Design for Trading

Design for Trading

Mini Teaser: Covert protectionism is spreading like kudzu. An open tariff might be better.

by Author(s): Martin Hutchinson

The effective collapse of the Doha round of trade talks in Cancun in September has left the world trade scene in chaos, with an increase in protectionism likely. Free trade, beloved by economists, has only a modest worldwide political constituency, and severe practical defects in a world of floating exchange rates. And the world is turning toward the worst kind of protectionism. Instead of mere tariffs that are at least quantifiable, regulatable and revenue-producing, the world is adopting subsidies, quotas and non-tariff barriers, all less transparent and all more distorting of trade flows. The current world trade regulation system is thus both dangerous and unsatisfactory.

There is a trade structure that would better suit the world's needs, that would alleviate both the political and economic problems inherent in international trade, but not eliminate them (which would be impossible). Politically, the need is for an initiative similar to that of the Reagan Administration's tax reform of 1986: special interests need to give up their favored tax breaks and trade loopholes, replacing them with a modest general tariff. This would then build a system that satisfies the most important needs of all parties and, by its simplicity and efficiency, comes close to maximizing overall welfare.

Like most economic theories, the doctrine of comparative advantage rests on a number of theoretical assumptions that are often untrue in practice. In particular, the doctrine ignores the frictional costs of people losing their jobs and being forced to change their livelihoods. Thus, in cases where the advantage from free trade is modest and its disruption severe, free trade may not be wealth-maximizing, for the economy as a whole, when the time value of money is taken into account. Moreover, free trade involves inequality of sacrifice. In most cases, the benefits of free trade are hidden and accrue in small amounts to consumers all over the society. The costs, on the other hand, are highly visible, bearing particularly harshly on a relatively small group of people, generally of modest income and education. It has frequently been said that free trade is a mechanism to redistribute income from poor people in rich countries to rich people in poor countries; the history of blue-collar wage levels in the United States since 1973 tends to validate this thesis (although heavy immigration, a separate question, has exacerbated the problem by still further augmenting the supply of modestly skilled U.S. labor).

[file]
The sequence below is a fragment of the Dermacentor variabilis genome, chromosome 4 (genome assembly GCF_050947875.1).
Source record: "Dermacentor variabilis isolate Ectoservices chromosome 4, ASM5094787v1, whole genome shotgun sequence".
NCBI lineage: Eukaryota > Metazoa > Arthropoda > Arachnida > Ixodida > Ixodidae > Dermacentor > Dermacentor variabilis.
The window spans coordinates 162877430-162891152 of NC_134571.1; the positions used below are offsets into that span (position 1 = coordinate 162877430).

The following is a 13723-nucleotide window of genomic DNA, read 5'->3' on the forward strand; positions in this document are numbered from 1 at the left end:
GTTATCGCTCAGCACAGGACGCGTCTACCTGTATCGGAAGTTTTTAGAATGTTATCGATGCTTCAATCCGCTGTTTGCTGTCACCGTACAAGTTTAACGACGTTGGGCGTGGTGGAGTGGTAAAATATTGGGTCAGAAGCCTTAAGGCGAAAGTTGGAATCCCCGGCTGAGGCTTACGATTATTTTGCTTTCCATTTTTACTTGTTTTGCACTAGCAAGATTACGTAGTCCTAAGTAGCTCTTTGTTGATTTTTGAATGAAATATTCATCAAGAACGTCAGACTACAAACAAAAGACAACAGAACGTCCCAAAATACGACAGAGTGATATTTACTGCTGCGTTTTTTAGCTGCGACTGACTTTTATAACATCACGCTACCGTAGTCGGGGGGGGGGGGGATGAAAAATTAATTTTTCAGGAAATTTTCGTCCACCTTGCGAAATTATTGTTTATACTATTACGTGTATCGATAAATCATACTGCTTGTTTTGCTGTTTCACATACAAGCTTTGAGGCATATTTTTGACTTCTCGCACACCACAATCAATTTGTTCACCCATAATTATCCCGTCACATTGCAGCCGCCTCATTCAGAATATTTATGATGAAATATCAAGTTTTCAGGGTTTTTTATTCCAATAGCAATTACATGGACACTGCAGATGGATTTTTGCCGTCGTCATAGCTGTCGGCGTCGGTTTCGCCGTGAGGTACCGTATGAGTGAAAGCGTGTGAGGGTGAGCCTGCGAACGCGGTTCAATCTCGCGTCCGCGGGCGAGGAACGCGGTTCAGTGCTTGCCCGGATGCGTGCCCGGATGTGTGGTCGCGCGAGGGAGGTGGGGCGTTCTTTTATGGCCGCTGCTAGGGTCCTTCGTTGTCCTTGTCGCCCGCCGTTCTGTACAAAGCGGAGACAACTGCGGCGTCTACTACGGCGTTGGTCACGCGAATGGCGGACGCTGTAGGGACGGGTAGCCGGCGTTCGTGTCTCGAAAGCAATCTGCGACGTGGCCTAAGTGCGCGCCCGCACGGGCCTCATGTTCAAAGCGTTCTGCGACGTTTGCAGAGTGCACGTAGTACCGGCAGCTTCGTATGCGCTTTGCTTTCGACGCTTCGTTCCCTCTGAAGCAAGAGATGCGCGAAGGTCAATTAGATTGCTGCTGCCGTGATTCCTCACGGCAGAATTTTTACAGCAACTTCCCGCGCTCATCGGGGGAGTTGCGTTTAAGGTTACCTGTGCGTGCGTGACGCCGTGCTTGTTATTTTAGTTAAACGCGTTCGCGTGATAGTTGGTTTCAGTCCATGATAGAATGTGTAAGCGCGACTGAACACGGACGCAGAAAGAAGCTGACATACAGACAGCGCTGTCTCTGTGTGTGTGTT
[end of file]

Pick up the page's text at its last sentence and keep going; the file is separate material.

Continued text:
The benefits of freeing trade in an item do not in practice accrue in perpetuity; varying wage and other input costs and the inflow of new technology mean that cost differentials between production sources are quite unstable, occurring for only a few years, or at most a decade or two. Moreover, movements of exchange rates between currency blocs cause the comparative advantage between product sources to swing to and FRO, as respective currencies rise or fall. If we lived in a world of fixed parity gold-standard exchange rates and minimal technological advance, like Adam Smith's 18th century, then completely free trade would optimize the system over time--production factors would migrate to their nexus of greatest comparative advantage. But we have not lived in such a world since 1914 at the latest.

In the world of exchange rates that fluctuate against each other by substantial percentages (apparently in a rough long-term cycle), the optimization potential of comparative advantage does not work--even if you ignore technological changes. For example, from 1985-95, the deutschemark strengthened from DEM 3.17 = US$1 to DEM 1.42 = US$1, then weakened to the equivalent of DEM 2.38 = US$1 by 2002 (by which time it was of course subsumed in the euro). Inflation in both Germany and the United States was low and comparable throughout the period.

Consider manufacturers of equivalent products in Germany and the United States, whose products are primarily domestically manufactured but can be exported to the other country at a cost of 5 percent of their value. Suppose the products are closely equivalent, with the German product's manufacturing cost being DEM 200, and the U.S. product's manufacturing cost being $100. Then, at the deutschemark's nadir in 1985, the German company could export to the United States at a cost of $63.09, plus $3.15 freight, or $66.24 in the U.S. market, compared with the U.S. manufacturer's $100. The U.S. producer, facing such a huge cost differential, would be rapidly driven out of business.